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Deep Brain Stimulation & Older Parkinson's Patients

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Parkinson’s disease is a neurological problem that affects how the body moves. It occurs when certain nerve cells do not receive a sufficient amount of a brain chemical called dopamine. This critical brain chemical allows messages to be sent throughout the body to control movement. When the body has insufficient amounts of this chemical, the characteristic trembling, numbness and balance problems of Parkinson’s disease occur.

As a leading provider of senior home care in New Hampshire, we do our best to stay up to date in the latest advancements in elder care. Today, we’re going to provide some information about deep brain stimulation, a new method of treating Parkinson’s that inactivates certain parts of the brain and helps to reduce symptoms.

What Is Deep Brain Stimulation?

Deep brain stimulation is a surgical technique that implants a 3-part device into the patient to provide electrical pulses to a targeted area of the brain. It is used to help manage tremor and uncontrollable movements associated with Parkinson’s disease. The components include a tiny electrode imbedded in the brain; an insulated wire the passes under the skin of the neck and shoulder; and a battery pack that is inserted near the collarbone or in the chest. The device helps to regulate electrical signals in the brain to relieve symptoms.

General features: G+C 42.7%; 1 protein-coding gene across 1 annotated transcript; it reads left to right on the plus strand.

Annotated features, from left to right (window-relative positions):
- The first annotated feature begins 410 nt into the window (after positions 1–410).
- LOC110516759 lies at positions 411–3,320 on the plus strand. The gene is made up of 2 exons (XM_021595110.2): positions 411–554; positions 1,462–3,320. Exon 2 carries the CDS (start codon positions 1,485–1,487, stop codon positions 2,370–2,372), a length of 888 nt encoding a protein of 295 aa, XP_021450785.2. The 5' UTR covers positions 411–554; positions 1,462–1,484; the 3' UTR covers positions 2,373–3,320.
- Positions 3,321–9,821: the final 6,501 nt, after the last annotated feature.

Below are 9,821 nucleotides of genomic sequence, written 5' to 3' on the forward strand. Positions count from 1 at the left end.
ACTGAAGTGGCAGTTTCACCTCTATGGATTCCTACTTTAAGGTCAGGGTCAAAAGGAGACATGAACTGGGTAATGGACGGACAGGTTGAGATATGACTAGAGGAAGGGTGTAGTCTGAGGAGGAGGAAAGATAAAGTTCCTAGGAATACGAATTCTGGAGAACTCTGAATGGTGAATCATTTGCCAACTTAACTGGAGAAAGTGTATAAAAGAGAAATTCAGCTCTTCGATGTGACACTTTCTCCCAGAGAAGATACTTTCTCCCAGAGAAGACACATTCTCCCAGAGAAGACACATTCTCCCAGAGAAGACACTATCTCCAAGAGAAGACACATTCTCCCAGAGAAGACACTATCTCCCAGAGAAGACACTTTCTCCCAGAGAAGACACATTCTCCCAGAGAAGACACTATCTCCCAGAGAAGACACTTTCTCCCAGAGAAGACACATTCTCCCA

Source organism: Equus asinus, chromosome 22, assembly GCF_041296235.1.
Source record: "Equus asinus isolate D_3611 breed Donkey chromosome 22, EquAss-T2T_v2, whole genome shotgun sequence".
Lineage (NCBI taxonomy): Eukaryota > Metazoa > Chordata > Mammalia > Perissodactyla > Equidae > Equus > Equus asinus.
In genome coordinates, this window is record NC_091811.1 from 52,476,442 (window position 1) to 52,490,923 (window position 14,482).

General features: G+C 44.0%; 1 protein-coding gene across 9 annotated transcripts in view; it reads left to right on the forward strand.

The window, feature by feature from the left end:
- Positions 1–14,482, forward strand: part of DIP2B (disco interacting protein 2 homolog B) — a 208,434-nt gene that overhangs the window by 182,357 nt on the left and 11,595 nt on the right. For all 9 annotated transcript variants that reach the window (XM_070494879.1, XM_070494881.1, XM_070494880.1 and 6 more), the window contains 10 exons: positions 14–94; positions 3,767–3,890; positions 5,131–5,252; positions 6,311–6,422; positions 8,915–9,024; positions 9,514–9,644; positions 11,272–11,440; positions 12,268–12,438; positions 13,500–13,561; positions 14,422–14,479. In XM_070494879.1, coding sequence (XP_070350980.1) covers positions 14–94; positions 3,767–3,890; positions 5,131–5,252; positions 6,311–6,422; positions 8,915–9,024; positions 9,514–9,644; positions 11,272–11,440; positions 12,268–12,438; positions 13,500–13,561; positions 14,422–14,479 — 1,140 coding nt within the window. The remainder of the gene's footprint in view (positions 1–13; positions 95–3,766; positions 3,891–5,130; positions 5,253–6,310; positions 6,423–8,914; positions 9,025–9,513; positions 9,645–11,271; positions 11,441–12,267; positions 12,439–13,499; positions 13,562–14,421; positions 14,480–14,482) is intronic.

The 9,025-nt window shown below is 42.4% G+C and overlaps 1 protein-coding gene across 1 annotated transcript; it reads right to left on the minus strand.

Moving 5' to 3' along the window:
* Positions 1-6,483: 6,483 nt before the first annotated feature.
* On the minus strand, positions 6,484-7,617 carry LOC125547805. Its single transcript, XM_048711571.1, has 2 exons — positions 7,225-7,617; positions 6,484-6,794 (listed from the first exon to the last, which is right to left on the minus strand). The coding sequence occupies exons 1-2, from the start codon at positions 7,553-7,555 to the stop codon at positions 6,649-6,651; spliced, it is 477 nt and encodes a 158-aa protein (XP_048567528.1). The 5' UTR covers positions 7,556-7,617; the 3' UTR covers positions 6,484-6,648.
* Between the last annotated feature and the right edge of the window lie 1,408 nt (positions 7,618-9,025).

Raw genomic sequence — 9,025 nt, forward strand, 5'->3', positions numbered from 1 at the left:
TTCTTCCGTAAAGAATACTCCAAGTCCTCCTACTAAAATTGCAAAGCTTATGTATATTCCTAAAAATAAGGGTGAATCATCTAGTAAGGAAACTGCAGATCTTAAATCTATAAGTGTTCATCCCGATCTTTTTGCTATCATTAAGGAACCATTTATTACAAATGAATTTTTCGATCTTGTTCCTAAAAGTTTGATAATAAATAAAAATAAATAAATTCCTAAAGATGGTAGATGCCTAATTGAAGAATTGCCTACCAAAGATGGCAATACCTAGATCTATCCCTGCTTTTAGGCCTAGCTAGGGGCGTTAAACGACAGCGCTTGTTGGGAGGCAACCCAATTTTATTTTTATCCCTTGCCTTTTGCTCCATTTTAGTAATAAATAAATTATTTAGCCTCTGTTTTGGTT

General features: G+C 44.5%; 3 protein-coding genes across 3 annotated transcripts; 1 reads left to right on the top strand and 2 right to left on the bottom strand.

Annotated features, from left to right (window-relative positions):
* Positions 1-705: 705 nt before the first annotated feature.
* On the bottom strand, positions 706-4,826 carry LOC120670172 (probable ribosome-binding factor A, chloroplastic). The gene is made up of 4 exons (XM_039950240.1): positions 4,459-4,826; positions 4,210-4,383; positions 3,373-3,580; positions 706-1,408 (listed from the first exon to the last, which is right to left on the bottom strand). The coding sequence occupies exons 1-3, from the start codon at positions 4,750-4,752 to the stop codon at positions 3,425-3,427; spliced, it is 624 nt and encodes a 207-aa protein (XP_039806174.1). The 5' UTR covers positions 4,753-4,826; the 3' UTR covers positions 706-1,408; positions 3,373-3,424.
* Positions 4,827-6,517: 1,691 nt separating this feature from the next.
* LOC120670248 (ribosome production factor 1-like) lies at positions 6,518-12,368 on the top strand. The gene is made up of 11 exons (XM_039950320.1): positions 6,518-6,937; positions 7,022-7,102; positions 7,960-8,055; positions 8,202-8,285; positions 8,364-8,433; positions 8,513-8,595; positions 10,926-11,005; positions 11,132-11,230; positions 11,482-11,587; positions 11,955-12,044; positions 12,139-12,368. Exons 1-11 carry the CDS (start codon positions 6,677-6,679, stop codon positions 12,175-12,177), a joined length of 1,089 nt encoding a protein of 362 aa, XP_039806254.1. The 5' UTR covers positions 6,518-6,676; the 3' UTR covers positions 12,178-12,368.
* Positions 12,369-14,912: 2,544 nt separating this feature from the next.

Outcomes of Deep Brain Stimulation

Deep brain stimulation has had significant success in some patients, allowing them to reduce their medication and resume normal activities. Deep brain stimulation has been found to be successful in older patients, as well as younger patients. However, in some cases, the procedure can have side effects, such as seizure, stroke, infection, heart problems or breathing problems. Memory problems may also occur.

Candidates for Deep Brain Stimulation

While older patients with Parkinson’s disease can benefit from deep brain stimulation, not all seniors are good candidates. If you are considering this procedure for an aging parent or loved one, schedule an appointment with a Parkinson’s or neurological specialist. They will be able to determine if deep brain stimulation is a viable option and can also help explain the risks, possible outcomes and benefits of the procedure.

For families of seniors living with Parkinson’s, another way to help minimize the symptoms of the disease is to enlist in the help of a professional New Hampshire home caregiver. A caregiver, trained specifically in Parkinson’s care, can assist with a variety of activities such as meal preparation, feeding, bed and wheelchair transfers, light housekeeping, medication reminders and so much more. With the support of a Parkinson’s caregiver, your loved one can continue to enjoy the comfort of home and your family can enjoy peace of mind knowing that a professional and highly trained caregiver is by their side.

For more information about Parkinson’s home care for New Hampshire seniors, reach out to Home Care Assistance. We are available 24/7 to answer questions and offer flexible hourly and live-in care with no long-term contracts. Call 603-471-3004 and schedule a complimentary, no-obligation consultation today.